Letter to School About Statemented Provisions
Statemented provisions are documents made by schools and local authorities to set out how to plan the education of children with special educational needs.
The kinds of special needs that might require a document of statemented provisions include profound learning difficulties, profound emotional difficulties, problems communicating, problems developing or physical disabilities. In these cases, provisions are a legal requirement and describe children's schooling for a period of 12 months.
Since the method and development of statemented provisions can take up to six months to put together, it is a good idea for parents to contact the school and/or local authority as soon as possible if you believe that your child may need to have this kind of provision put into place.
How Are Statemented Provisions Organised?Statemented provisions are set out by children's schools in conjunction with the local authority; they will normally have a SENS worker and/or child psychologist, and/or doctor, to assess a child's needs and then have a meeting to determine the most useful steps to take to provide a mainstream (or otherwise) education.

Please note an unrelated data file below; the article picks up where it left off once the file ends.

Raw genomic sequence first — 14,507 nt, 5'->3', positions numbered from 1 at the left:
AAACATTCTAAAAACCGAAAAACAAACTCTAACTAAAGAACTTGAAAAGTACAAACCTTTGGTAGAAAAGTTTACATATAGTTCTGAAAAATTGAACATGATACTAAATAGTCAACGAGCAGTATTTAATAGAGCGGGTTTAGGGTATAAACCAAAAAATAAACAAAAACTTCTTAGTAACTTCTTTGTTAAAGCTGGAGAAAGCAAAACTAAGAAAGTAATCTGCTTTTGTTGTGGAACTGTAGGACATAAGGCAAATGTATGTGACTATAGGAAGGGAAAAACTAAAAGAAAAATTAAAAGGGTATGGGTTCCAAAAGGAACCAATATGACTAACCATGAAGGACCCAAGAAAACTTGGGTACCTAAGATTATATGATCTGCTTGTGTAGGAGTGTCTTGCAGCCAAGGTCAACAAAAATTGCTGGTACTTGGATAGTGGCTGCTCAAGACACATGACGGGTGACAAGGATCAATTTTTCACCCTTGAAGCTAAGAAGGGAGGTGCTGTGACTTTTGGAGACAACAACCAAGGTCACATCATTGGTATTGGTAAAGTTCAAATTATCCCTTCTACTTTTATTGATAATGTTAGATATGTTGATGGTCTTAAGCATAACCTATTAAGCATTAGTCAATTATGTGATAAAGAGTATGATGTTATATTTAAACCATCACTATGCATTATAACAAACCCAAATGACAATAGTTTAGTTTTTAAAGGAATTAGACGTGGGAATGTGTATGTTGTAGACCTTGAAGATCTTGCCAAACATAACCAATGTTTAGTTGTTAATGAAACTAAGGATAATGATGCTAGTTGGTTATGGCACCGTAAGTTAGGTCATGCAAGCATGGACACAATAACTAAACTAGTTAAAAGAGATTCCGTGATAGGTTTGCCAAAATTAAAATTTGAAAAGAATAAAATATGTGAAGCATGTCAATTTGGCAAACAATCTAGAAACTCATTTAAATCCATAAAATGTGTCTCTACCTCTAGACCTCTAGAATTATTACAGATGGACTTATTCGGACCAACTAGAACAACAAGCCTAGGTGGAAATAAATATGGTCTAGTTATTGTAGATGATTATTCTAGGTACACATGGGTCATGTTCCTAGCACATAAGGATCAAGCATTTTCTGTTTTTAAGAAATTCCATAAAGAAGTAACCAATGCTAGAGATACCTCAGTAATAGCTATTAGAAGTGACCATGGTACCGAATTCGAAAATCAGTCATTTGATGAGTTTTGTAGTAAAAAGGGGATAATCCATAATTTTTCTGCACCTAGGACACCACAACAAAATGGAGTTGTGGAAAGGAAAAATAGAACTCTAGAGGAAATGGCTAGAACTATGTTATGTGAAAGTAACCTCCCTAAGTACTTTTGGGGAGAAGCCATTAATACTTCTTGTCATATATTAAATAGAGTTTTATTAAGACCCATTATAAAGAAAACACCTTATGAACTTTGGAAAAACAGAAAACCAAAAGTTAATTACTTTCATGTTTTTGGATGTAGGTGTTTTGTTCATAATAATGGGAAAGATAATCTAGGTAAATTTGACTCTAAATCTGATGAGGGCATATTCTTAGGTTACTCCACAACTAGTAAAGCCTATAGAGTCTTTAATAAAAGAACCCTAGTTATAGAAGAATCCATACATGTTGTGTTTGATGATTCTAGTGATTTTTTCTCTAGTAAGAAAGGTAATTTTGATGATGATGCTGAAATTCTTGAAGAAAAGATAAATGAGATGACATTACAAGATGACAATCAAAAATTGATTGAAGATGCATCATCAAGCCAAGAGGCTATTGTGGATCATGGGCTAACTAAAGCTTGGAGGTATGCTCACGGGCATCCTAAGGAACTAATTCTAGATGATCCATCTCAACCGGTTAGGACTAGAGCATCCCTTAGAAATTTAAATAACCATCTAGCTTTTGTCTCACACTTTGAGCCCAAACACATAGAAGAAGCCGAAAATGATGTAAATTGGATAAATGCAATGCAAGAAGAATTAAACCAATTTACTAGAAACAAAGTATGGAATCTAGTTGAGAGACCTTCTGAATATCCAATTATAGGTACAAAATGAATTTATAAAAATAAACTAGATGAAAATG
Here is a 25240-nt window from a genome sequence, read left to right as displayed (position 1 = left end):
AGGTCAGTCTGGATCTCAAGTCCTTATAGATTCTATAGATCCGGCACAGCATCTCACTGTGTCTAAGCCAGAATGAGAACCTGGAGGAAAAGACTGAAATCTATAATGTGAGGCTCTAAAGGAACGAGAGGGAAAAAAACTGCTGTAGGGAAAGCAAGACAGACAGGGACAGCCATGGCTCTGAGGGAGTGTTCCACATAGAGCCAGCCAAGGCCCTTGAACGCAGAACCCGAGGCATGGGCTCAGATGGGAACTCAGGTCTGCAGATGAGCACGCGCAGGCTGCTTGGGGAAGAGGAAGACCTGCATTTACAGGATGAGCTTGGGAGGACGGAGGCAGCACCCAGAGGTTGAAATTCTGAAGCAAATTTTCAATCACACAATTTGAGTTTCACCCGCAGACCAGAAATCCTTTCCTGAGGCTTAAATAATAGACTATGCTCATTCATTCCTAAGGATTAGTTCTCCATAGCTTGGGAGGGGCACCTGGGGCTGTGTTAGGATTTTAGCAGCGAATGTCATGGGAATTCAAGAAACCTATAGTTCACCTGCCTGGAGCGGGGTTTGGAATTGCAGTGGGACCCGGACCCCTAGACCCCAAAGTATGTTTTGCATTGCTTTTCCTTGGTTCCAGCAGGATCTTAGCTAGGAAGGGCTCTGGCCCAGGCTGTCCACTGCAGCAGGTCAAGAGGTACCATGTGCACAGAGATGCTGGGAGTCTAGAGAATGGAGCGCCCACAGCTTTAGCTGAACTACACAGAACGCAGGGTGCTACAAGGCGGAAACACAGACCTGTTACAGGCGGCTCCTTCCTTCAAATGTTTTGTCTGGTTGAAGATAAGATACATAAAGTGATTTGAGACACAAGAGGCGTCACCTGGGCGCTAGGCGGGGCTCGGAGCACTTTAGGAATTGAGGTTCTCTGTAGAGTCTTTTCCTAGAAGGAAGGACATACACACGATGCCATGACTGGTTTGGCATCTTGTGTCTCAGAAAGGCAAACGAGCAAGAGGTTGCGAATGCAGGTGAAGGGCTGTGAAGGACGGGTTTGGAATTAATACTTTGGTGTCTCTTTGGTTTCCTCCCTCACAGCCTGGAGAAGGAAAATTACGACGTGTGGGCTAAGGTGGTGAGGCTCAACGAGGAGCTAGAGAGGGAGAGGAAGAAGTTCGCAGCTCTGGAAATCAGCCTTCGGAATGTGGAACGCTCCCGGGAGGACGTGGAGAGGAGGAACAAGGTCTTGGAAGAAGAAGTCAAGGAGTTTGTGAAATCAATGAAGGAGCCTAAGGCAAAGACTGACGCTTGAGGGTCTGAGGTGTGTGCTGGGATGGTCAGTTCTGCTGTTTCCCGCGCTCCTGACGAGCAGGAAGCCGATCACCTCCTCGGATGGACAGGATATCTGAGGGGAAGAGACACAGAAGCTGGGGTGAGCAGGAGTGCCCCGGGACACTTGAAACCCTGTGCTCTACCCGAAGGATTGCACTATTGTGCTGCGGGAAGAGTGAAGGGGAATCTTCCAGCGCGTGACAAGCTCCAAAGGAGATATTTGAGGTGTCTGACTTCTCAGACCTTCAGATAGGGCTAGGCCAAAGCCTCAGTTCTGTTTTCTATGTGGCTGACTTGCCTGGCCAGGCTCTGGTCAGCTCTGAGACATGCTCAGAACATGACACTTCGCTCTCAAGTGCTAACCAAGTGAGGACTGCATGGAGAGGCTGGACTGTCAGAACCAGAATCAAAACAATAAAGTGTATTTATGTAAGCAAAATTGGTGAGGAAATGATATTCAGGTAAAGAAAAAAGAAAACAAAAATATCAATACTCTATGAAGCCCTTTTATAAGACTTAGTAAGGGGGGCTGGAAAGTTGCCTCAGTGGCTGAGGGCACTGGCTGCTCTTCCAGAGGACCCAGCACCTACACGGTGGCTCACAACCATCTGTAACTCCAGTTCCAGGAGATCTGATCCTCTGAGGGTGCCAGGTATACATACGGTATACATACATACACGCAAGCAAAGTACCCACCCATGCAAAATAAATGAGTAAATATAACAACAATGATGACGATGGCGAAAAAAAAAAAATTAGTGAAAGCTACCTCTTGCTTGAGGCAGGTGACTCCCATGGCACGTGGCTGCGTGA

The people who might refer a student for an assessment of statemented provision might include a school teacher, head teacher, educational psychology, GP or you as parent. If you believe that your child might need and benefit from a statement of provision, the first step is to contact your child's head teacher. Request to be sent a detailed report on your child's educational progress and development and request a meeting to discuss the options with regard to Statemented Provisions.
This letter format laid out below shows how parents can write to a school to request information on their child's development as the first step to organising a meeting about a child's statemented provisions.
The School House
5 February 2008
My son, Danny Regrough, who is in year 8 at The School House, is struggling with his school work. He spends over two hours a night trying to get through his homework but has significant difficulties with communication, specifically writing, as well as some developmental learning difficulties. We have been liaising with our GP as well as a local child psychologist and he has mentioned that Danny could well benefit from a statement of provision at school. To gauge the necessity of such a move, I wondered if you would be able to send through information on Danny's development in the classroom and with his school work over the past year. I would also appreciate the opportunity to meet with you to discuss the possibility of an assessment of the need for statemented provisions.
I look forward to hearing from you. You can contact me, Father, on 0131 2343 9049 or 0723422342, or email me at firstname.lastname@example.org, and hopefully we can meet soon and help to get Danny back on track at school again.
With thanks for your time and best wishes
Mrs Regrough, mother of Danny Regrough